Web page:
At the beginning of this week, reports emerged that Avast, owner of the popular CCleaner software, had been hacked. Initial investigations by security researchers at Cisco Talos discovered that the intruder not only compromised Avast's servers, but managed to embed both a backdoor and "a multi-stage malware payload" that rode on top of the installation of CCleaner. That infected software -- traditionally designed to help scrub PCs of cookies and other tracking software and malware -- was subsequently distributed by Avast to 700,000 customers (initially, that number was thought to be 2.27 million).

    And while that's all notably terrible, it appears initial reports dramatically under-stated both the scope and the damage done by the hack. Initially, news reports and statements by Avast insisted that the hackers weren't able to "do any harm" because the second, multi-stage malware payload was never effectively delivered. But subsequent reports by both Avast and Cisco Talos researchers indicate this payload was effectively delivered -- with the express goal of gaining access to the servers and networks of at least 18 technology giants, including Intel, Google, Microsoft, Akamai, Samsung, Sony, VMware, HTC, Linksys, D-Link and Cisco itself.

IoT botnet Linux.ProxyM turns its grubby claws to spam rather than DDoS

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Security

An IoT botnet is making a nuisance of itself online after becoming a conduit for spam distribution.

Linux.ProxyM has the capability to engage in email spam campaigns with marked difference to other IoT botnets, such as Mirai, that infamously offered a potent platform for running distributed-denial-of-service attacks (DDoSing). Other IoT botnets have been used as proxies to offer online anonymity.

Read more

Security: Antipatterns in IoT Security, Signing Programs for Linux, and Guide to Two-Factor Authentication

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Security
  • Antipatterns in IoT security

    Security for Internet of Things (IoT) devices is something of a hot topic over the last year or more. Marti Bolivar presented an overview of some of the antipatterns that are leading to the lack of security for these devices at a session at the 2017 Open Source Summit North America in Los Angeles. He also had some specific recommendations for IoT developers on how to think about these problems and where to turn for help in making security a part of the normal development process.

    A big portion of the talk was about antipatterns that he has seen—and even fallen prey to—in security engineering, he said. It was intended to help engineers develop more secure products on a schedule. It was not meant to be a detailed look at security technologies like cryptography, nor even a guide to what technical solutions to use. Instead, it targeted how to think about security with regard to developing IoT products.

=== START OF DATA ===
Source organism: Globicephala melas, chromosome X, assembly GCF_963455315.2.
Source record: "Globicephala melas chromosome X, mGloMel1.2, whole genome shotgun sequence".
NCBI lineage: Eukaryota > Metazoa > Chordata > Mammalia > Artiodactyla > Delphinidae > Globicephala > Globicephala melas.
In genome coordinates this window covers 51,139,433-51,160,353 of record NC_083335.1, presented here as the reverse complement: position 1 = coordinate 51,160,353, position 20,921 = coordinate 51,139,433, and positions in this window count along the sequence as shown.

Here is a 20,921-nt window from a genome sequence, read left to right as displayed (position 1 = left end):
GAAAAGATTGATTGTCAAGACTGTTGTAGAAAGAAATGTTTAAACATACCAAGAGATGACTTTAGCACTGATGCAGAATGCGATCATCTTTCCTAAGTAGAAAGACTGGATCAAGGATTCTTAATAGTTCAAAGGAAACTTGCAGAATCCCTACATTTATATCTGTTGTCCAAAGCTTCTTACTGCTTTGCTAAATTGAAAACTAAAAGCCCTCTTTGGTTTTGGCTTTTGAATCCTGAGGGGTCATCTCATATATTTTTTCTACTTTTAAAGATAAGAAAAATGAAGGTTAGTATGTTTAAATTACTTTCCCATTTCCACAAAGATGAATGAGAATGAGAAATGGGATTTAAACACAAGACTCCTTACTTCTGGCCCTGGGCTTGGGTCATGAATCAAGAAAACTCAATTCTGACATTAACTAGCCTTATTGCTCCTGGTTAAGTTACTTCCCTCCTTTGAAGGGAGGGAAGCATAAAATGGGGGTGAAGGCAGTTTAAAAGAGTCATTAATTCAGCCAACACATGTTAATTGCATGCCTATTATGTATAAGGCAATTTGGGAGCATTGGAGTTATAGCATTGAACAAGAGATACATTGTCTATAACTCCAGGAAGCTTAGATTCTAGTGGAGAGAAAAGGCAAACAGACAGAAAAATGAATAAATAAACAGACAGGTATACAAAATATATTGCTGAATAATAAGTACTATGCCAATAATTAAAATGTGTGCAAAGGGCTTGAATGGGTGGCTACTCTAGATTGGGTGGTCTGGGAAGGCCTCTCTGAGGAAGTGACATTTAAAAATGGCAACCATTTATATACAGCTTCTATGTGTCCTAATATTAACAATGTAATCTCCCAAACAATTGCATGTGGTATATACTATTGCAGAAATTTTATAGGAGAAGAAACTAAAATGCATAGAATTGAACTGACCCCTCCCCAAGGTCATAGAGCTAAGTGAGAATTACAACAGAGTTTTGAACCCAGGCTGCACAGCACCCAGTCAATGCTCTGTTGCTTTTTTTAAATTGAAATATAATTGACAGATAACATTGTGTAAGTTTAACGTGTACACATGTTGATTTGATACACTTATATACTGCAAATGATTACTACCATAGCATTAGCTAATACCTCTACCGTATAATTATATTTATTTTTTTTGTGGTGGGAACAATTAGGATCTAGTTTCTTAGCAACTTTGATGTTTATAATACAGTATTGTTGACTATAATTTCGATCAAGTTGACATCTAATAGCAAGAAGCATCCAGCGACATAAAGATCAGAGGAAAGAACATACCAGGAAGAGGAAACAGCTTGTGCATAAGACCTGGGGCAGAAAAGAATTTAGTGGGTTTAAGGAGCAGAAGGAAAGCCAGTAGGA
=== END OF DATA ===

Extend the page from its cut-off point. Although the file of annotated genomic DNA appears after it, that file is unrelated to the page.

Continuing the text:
• Signing programs for Linux

    At his 2017 Open Source Summit North America talk, Matthew Garrett looked at the state of cryptographic signing and verification of programs for Linux. Allowing policies that would restrict Linux from executing programs that are not signed would provide a measure of security for those systems, but there is work to be done to get there. Garrett started by talking about "binaries", but programs come in other forms (e.g. scripts) so any solution must look beyond simply binary executables.

    There are a few different reasons to sign programs. The first is to provide an indication of the provenance of a program; whoever controls the key actually did sign it at some point. So if something is signed by a Debian or Red Hat key, it is strong evidence that it came from those organizations (assuming the keys have been securely handled). A signed program might be given different privileges based on the trust you place in a particular organization, as well.

  • A Guide to Common Types of Two-Factor Authentication on the Web

    Two-factor authentication (or 2FA) is one of the biggest-bang-for-your-buck ways to improve the security of your online accounts. Luckily, it's becoming much more common across the web. With often just a few clicks in a given account's settings, 2FA adds an extra layer of security to your online accounts on top of your password.

    In addition to requesting something you know to log in (in this case, your password), an account protected with 2FA will also request information from something you have (usually your phone or a special USB security key). Once you put in your password, you'll grab a code from a text or app on your phone or plug in your security key before you are allowed to log in. Some platforms call 2FA different things—Multi-Factor Authentication (MFA), Two Step Verification (2SV), or Login Approvals—but no matter the name, the idea is the same: Even if someone gets your password, they won't be able to access your accounts unless they also have your phone or security key.